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Tanger Outlets Court the Digital, Aspirational Shopper

Tanger

May 2020. The COVID-19 lockdown was starting to ease, but it was in its second month. Consumers were flocking toward the dramatic digital shift that would eventually be the hallmark of the pandemic. At physical retail locations — like outlet centers — the outlook ranged from cautious optimism to downright grim.

“Liquidity and capital preservation are crucial in times of uncertainty,” former Tanger Inc. CEO Steven Tanger said in the company’s first-quarter earnings report at the time. “Due to our disciplined approach, we entered 2020 with one of the strongest balance sheets in our peer group. Our previously undrawn $600 million lines of credit provided an important source of liquidity that we believe will sustain our business until there is more clarity regarding the impact of the COVID-19 pandemic.”

Solid tenant management, that strong balance sheet, and effective digital transformation strategies got Tanger through the pandemic. Not that it was easy. Like other malls and outlet centers, it had to reckon with bankruptcies from high-profile tenants, including Lord & TaylorBrooks Brothers and J. Crew.

The tentative posture it was forced to take has been replaced by a clear strategy that includes experiential retailing, a focus on value-based shopping, a remixed tenant profile and a loyalty program to tie it all together. As of the second quarter of 2024, Tanger manages 38 open-air shopping centers in 20 states and Canada, and its centers are leased to over 3,000 stores operated by more than 700 different brand-name companies.

“That’s the amazing thing about the current economic situation,” Justin Stein, executive vice president of leasing for Tanger, told PYMNTS in an interview. “We actually feel that we do some of our better work when things are a little bit more challenging, to get the creative juices flowing and feel that we have one of the best teams in the industry from our executives to operations to marketing. We think differently. We get creative.”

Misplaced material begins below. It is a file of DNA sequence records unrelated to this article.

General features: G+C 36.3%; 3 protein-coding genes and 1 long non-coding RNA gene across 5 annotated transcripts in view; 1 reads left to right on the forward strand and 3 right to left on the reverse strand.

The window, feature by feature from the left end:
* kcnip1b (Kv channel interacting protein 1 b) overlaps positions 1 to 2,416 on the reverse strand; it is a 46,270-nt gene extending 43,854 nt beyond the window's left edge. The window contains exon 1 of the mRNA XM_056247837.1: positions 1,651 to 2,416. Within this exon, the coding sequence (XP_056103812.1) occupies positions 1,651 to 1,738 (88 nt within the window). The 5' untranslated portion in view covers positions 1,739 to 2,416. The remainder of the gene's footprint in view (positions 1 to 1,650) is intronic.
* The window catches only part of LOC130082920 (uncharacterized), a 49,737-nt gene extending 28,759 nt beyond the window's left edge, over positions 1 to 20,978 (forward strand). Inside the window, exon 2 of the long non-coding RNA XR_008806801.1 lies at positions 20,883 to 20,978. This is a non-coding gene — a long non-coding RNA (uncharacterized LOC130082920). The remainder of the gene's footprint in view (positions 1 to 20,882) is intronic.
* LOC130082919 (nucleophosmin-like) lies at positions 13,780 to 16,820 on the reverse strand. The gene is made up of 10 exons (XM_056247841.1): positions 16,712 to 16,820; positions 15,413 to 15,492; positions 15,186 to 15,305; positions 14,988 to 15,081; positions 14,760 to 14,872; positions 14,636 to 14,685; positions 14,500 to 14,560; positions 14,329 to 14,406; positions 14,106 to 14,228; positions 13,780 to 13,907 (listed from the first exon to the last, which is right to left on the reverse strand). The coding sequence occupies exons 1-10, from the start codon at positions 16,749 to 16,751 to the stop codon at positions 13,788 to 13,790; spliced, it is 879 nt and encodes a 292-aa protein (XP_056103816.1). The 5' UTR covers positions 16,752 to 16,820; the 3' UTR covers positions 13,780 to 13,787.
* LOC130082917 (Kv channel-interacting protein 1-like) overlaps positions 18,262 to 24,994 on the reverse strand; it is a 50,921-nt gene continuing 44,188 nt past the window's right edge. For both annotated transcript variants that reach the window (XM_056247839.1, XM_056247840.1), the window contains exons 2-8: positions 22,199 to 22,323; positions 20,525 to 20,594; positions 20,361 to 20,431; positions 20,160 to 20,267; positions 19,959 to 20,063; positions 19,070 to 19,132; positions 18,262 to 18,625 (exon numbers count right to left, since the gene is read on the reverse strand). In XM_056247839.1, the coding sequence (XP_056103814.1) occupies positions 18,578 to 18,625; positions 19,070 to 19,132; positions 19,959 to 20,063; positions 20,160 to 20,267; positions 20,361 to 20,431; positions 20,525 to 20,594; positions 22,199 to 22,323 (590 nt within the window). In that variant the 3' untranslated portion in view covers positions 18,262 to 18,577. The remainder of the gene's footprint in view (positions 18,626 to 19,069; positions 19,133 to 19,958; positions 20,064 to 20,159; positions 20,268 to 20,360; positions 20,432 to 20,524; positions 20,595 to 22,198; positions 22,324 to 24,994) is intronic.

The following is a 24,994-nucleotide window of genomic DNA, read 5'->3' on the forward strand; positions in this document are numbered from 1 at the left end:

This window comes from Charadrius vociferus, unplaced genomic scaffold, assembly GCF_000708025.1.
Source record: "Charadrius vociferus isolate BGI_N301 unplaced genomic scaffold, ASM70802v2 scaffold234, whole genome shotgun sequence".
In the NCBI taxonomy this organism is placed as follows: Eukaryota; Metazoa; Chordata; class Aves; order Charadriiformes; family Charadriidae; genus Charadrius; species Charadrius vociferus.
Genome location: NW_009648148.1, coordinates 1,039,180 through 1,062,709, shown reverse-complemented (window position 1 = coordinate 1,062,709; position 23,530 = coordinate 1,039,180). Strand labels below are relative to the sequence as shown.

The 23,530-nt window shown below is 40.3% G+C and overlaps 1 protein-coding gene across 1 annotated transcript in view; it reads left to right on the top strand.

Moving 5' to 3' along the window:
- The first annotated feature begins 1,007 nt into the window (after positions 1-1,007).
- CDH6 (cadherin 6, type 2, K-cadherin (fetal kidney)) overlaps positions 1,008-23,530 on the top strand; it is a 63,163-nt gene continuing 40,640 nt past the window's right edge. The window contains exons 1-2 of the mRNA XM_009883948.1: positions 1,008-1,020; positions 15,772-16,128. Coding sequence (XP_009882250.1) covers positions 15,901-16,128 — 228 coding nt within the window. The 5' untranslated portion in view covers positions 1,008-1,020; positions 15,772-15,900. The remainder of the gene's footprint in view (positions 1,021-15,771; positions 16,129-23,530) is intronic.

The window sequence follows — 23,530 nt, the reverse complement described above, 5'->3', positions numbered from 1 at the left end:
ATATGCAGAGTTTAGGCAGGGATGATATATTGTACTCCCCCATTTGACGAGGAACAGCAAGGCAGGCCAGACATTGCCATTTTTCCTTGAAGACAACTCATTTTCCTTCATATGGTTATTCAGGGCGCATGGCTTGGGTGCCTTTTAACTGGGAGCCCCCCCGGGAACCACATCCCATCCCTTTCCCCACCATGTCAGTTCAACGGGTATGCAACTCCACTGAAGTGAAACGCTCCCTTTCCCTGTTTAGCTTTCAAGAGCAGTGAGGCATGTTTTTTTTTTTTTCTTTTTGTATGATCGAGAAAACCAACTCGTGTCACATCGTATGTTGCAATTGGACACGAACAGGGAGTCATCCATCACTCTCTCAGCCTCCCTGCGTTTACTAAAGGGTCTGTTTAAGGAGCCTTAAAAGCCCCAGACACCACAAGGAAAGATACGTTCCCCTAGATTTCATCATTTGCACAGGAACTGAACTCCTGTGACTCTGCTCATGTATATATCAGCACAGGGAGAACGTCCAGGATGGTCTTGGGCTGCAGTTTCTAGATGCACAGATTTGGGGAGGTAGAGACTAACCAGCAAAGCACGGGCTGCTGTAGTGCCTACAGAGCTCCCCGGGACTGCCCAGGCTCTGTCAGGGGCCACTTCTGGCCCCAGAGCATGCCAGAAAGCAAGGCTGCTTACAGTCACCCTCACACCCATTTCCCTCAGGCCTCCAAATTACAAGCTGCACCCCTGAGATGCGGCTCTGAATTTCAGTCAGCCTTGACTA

That attitude has manifested itself in a run of successful quarters. Tanger reported April 30 strong earnings results for Q1 2024, with occupancy at 96.5% and same center net operating income increasing 5.2% year over year to $87.9 million.

The company’s leasing activity remained strong, with 542 leases totaling over 2.3 million square feet executed during the 12 months ended March 31, a 38.9% increase compared to the same period in 2023. Average tenant sales per square foot for the total portfolio stood at $437 for the period, slightly lower than the $447 reported for the same period in 2023. The occupancy cost ratio remained stable at 9.3%, compared to 8.8% for the same period in 2023.

Tanger is bullish on the balance of 2024, with expansion plans on the books and a focus on attracting aspirational consumers who seek out value, especially during challenging economic times.

“We always say we operate at the intersection of brands and value,” Stein said. “When you shop our centers, you see a lot of name brands. And why is that? Well, the average person is looking to buy a brand at the best possible value. That’s another reason why when things get a little bit challenging, that’s where we accelerate.”

That acceleration, from Stein’s perspective, has a physical side and a digital side. On the physical side, Tanger is doubling down on the “experience” that goes along with buying “things.” It is attracting destinations like Planet Fitness to complement its anchors like NikeGap and Saks Off Fifth. Also, expect to see more offerings in the food and beverage category.

On the digital side, Tanger continues to expand its loyalty program, which was refreshed last August. The TangerClub app was retooled to offer what Stein said is a more intuitive and tailored shopping experience, providing users with personalized digital offers based on their interests and location.

The company has also streamlined its customer service by implementing a digital messaging platform, enabling shoppers to receive real-time information and responses to their inquiries.

Central to the revamped loyalty program is a new tiered structure, designed to incentivize spending and reward Tanger’s most dedicated customers. The entry-level “Blue” tier is free to join and allows members to earn points on every purchase at a Tanger center, requiring an email address to sign up. For a $20 annual fee, shoppers can upgrade to the “Gold” tier, unlocking access to premium retailer offers and doubling the points earned on each dollar spent. The top-tier “Platinum” status is reserved for exclusive retailer deals and triple points on purchases once a certain spending threshold is reached.

“Retailers love it because we’re connecting with the consumer,” Stein said. “We love it because we’re able to see cross-shopping patterns with us from a technology standpoint. So, the more information the better. It helps the retailer understand their consumer and provides us with data to enhance the customer experience.”

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